Nowadays, mobile touch technologies, such as tablets, are an integral part of teaching and learning in many special elementary schools. Many special education teachers tend to choose an iPad tablet with iOS. The reason is simple; the iPad has a function for pupils with special educational needs. If we decide to use tablets in teaching, in general, first we should try to stimulate the cognitive abilities of the pupil at the highest level, while holding the pupil’s attention on the task, when working with the device. This paper will describe how student attention can be increased by eliminating the working environment of selected applications, while using iPads with pupils in a special elementary school. Assisted function approach is highly effective at eliminating unwanted touching by a pupil when working on the desktop iPad, thus actively increasing the pupil´s attention while working on specific educational applications. During the various stages of the action, the research was conducted via data collection and interpretation. After a phase of gaining results and ideas for practice and actions, we carried out the check measurement, this time using the tool-assisted approach. In both cases, the pupils worked in the Math Board application and the resulting differences were evident.
84 deaf students (from primary school to college) and their families participated in this inclusion project in cooperation with numerous institutions in northern Italy (Brescia-Lombardy). Participants were either congenitally deaf or their deafness was related to other pathologies. This research promoted the integration of deaf students as they pass from primary school to high school to college. Learning methods and processes were studied that focused on encouraging individual autonomy and socialization. The research team and its collaborators included school teachers, speech therapists, psychologists and home tutors, as well as teaching assistants, child neuropsychiatrists and other external authorities involved with deaf persons social inclusion programs. Deaf children and their families were supported, in terms of inclusion, and were made aware of the research team that focused on the Bisogni Educativi Speciali (BES or Special Educational Needs) (L.170/2010 - DM 5669/2011). This project included a diagnostic and evaluative phase as well as an operational one. Results demonstrated that deaf children were highly satisfied and confident; academic performance improved and collaboration in school increased. Deaf children felt that they had access to high school and college. Empowerment for the families of deaf children in terms of networking among local services that deal with the deaf also improved while family satisfaction also improved. We found that teachers and those who gave support to deaf children increased their professional skills. Achieving autonomy, instrumental, communicative and relational abilities were also found to be crucial. Project success was determined by temporal continuity, clear theoretical methodology, strong alliance for the project direction and a resilient team response.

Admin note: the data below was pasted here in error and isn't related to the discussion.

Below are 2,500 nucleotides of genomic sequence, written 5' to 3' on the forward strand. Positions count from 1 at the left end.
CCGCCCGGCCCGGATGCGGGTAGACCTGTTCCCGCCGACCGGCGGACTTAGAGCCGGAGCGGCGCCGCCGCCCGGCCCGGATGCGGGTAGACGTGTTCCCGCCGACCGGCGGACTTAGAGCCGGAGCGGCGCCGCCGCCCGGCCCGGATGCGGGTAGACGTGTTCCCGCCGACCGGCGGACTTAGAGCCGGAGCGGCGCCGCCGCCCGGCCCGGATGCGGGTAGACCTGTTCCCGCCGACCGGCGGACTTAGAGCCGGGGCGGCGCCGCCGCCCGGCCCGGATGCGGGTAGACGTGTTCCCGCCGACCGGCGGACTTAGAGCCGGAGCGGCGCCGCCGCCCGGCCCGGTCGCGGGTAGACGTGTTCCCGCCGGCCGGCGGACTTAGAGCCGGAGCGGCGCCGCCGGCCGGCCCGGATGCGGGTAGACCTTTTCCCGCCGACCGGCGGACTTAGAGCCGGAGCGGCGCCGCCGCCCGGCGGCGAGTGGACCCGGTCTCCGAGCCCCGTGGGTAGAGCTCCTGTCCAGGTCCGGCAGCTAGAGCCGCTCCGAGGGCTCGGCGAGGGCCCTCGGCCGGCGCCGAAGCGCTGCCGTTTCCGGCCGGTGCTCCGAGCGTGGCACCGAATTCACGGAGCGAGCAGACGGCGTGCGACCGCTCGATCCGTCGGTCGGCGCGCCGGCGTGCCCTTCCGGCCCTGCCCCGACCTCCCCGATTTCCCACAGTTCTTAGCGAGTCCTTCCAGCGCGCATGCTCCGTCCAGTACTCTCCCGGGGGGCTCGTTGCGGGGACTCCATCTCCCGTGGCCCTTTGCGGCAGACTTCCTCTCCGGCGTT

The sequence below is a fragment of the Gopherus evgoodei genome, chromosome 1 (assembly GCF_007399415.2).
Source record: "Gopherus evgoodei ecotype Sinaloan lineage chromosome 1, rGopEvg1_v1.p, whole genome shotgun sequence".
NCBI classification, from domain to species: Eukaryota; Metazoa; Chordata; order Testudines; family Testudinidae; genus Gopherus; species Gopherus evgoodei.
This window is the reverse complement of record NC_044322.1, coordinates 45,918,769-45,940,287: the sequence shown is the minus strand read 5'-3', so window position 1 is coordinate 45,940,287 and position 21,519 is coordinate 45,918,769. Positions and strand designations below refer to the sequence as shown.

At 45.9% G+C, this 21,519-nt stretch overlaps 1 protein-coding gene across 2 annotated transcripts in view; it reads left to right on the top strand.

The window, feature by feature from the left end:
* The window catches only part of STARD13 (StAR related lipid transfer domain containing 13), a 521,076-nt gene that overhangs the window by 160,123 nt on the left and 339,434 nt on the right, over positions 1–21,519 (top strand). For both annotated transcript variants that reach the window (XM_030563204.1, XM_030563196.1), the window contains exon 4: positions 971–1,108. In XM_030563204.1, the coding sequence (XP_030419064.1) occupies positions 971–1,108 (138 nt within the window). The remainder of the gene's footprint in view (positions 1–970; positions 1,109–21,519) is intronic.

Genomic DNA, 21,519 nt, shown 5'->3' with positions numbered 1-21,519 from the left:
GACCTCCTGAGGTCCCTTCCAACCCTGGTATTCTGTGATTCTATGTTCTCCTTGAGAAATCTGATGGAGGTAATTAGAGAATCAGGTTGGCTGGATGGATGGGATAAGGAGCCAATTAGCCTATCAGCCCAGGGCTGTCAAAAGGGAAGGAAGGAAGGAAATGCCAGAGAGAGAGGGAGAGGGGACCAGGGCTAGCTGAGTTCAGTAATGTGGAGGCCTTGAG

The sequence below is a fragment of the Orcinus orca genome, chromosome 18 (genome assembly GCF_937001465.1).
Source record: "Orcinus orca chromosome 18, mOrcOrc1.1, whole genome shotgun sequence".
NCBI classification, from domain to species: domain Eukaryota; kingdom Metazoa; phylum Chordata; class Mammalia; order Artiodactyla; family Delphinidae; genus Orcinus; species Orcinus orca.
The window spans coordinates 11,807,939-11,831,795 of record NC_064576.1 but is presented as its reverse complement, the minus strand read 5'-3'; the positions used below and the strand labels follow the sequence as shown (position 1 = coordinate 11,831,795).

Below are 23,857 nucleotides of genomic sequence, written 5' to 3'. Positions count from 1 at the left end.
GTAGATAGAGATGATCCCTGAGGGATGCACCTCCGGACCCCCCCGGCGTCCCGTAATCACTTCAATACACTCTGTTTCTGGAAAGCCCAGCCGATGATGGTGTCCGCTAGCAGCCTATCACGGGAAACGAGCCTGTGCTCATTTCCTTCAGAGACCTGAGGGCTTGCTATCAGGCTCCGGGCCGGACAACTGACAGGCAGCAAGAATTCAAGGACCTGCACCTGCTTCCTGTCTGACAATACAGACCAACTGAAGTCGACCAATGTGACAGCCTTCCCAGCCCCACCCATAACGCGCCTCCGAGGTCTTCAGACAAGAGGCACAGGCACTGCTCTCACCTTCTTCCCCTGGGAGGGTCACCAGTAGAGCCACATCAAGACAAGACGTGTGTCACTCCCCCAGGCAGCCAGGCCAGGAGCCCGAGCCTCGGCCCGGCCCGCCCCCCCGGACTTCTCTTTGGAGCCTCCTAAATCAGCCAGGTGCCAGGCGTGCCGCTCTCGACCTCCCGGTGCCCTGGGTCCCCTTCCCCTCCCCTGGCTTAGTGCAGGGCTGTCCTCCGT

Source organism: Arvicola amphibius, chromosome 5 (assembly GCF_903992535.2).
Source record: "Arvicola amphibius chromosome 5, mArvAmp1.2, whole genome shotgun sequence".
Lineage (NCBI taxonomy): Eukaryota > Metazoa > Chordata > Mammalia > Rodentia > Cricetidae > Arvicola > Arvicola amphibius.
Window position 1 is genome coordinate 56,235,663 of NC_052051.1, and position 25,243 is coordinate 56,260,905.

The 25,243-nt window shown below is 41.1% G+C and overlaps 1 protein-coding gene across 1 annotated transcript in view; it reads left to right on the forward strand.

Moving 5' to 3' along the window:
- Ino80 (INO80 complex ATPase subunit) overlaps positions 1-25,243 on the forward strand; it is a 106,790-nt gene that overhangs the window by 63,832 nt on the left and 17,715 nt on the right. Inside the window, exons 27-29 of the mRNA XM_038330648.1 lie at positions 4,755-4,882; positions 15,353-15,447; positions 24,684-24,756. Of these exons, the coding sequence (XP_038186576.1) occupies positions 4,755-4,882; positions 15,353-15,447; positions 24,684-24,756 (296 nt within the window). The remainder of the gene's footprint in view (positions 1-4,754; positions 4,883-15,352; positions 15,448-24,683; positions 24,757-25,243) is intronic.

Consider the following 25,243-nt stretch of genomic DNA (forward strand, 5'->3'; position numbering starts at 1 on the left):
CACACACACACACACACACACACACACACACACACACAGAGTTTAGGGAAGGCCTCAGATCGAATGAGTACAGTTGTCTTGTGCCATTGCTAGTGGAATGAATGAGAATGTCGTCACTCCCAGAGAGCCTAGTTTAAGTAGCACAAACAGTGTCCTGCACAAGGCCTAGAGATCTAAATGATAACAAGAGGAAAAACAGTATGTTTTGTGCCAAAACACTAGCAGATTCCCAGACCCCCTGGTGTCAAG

The majority of Special Educational Needs checklists are intended for preliminary screening in the special education disability process. The aim of the present paper is to present their potential usefulness as in-class observation tools for teachers working with students who have already been diagnosed with a disorder. A checklist may complement and organize information about a given child, which is indispensable to improve his or her condition. The case of a Polish boy with autism will serve as an example. Last but not least, alternative uses of checklists are suggested in the article.
purpose of this study was to investigate the current status of support services for students with special education needs (SEN) at colleges and universities in Taiwan. Seventy-two college and universities received a questionnaire on its resource room operation process and four resource room staffs each from different areas were interviewed through semi- structured interview forms. The main findings were (1) most colleges and universities did offer sufficient administrative resources; (2) more efforts on preventions for SEN students and establishment of disability awareness should be made for all campus faculties ; (3) more comprehensive services were required to help students to have better transition into post-school life; (4) most schools provided basic administrative resource requirements but qualities of the resource room programs needed to be enhanced; and (5) most resource room staffs lacked of professional knowledge in counseling the SEN students which needed to be strengthened in the future.